Father’s CPR credited with saving choking sonAt a time when every second counted, Jeff Jacobson didn’t miss a beat. In fact, he got it back. Doctors on Friday credited Jacobson’s quick CPR skills with restoring the heartbeat and limiting the extent of brain injury to his 10-year-old son Karson, who accidentally hanged himself in a rope swing at their Moorhead home.
By: By Mike Nowatzki , Forum Communications Co. , The Jamestown Sun
FARGO — At a time when every second counted, Jeff Jacobson didn’t miss a beat.
In fact, he got it back.
Doctors on Friday credited Jacobson’s quick CPR skills with restoring the heartbeat and limiting the extent of brain injury to his 10-year-old son Karson, who accidentally hanged himself in a rope swing at their Moorhead home.
Jacobson, a member of Fargo’s 119th Air National Guard, said his military training kicked in when he found his son not breathing the evening of April 1.
“As far as knowing what to do, I really don’t remember thinking about it,” he said. “It was just kind of autopilot. That’s just part of the training.”
An F-M Ambulance crew quickly arrived, continued the CPR and rushed Karson to Innovis Health in Fargo.
A brain scan showed Karson was suffering from hypoxic brain damage, which occurs when the brain is deprived of oxygenated blood, Dr. Tim Mahoney said.
In the intensive care unit, a surgeon inserted a catheter into Karson’s head to gauge the pressure on his brain, then placed him in a medically-induced coma to limit the brain swelling, Mahoney said.
With very limited motor response, Karson rated a 3 on the Glasgow Coma Scale — the worst possible score on a scale that runs from 3 to 15, Mahoney said, recalling what doctors had to tell Jeff and Karen Jacobson.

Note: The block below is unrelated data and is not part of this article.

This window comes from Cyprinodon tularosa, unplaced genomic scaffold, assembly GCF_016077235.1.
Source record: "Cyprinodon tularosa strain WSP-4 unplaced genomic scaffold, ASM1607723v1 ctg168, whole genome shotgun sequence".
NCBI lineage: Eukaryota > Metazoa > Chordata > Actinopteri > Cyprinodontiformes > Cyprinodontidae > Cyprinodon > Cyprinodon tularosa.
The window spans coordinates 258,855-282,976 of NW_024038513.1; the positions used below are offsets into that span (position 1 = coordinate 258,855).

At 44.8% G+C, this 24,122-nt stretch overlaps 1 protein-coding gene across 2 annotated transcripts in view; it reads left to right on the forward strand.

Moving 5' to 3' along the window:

“That’s what we laid out to them: ‘He may never wake up,’ ” he said.
Family members stood by 24 hours a day as doctors waited for the right time to wake Karson, who was on a ventilator.
They tried on Monday.
“We were very excited when we started to wake him up and he started kicking us and moving all over, because that meant he was coming about,” Mahoney said.
“That’s a great feeling to see that he’s awake and he had his big smile,” Jeff Jacobson recalled. “Best feeling in the world.”
Karson’s condition improved throughout the week. His short-term memory is impaired, and he will need rehab, Mahoney said.
“But the remarkable thing about him is, at his age, he may come back to near normal — and then the parents will have to deal with him as a teenager,” Mahoney said, drawing laughter from family, friends and reporters gathered for a press conference Friday at Innovis.
Karson took off his F-M RedHawks baseball cap — a gift from the team’s mascot who visited him in the hospital — to show reporters his partially shaved head, and said the first thing he planned to do when he got home Friday was see his dog Daisy.
The shy fourth-grader gave hugs and handed out thank-you cards to Mahoney and F-M Ambulance paramedics Ashlie Melland and Ben Summer and field supervisor Wade Hockert.
Emergency room physician Dr. Tony Hamilton called it “a remarkable case where a series of fortunate events happened in the right order.”
“And that first few seconds is what made the largest difference,” he said. “For the most part, that’s why Karson is here and looking as good as he is today.”
For his father, the past week was “like a blur.”
“I was expecting the worst right from the start, so it’s just very surreal that he’s come out so well, and very thankful,” he said.
“He’s just our little miracle,” Karen Jacobson added.
Jeff Jacobson thanked those who kept Karson in their thoughts and prayers, the doctors and nurses and the North Dakota Air National Guard for giving him the training that saved his son’s life.
“Like we say, kids will be kids, and they’re going to do crazy things,” he said, “and knowing what to do as a parent is very important, because that 10 to 15 minutes, if I wouldn’t have known what to do, you’d feel so helpless.”
A benefit account has been set up to defray the family’s medical expenses. Donations for Karson Jacobson can be made at any Wells Fargo or Bremer Bank location.
Mike Nowatzki is a reporter at The Forum of Fargo-Moorhead, which is owned by Forum Communications Co.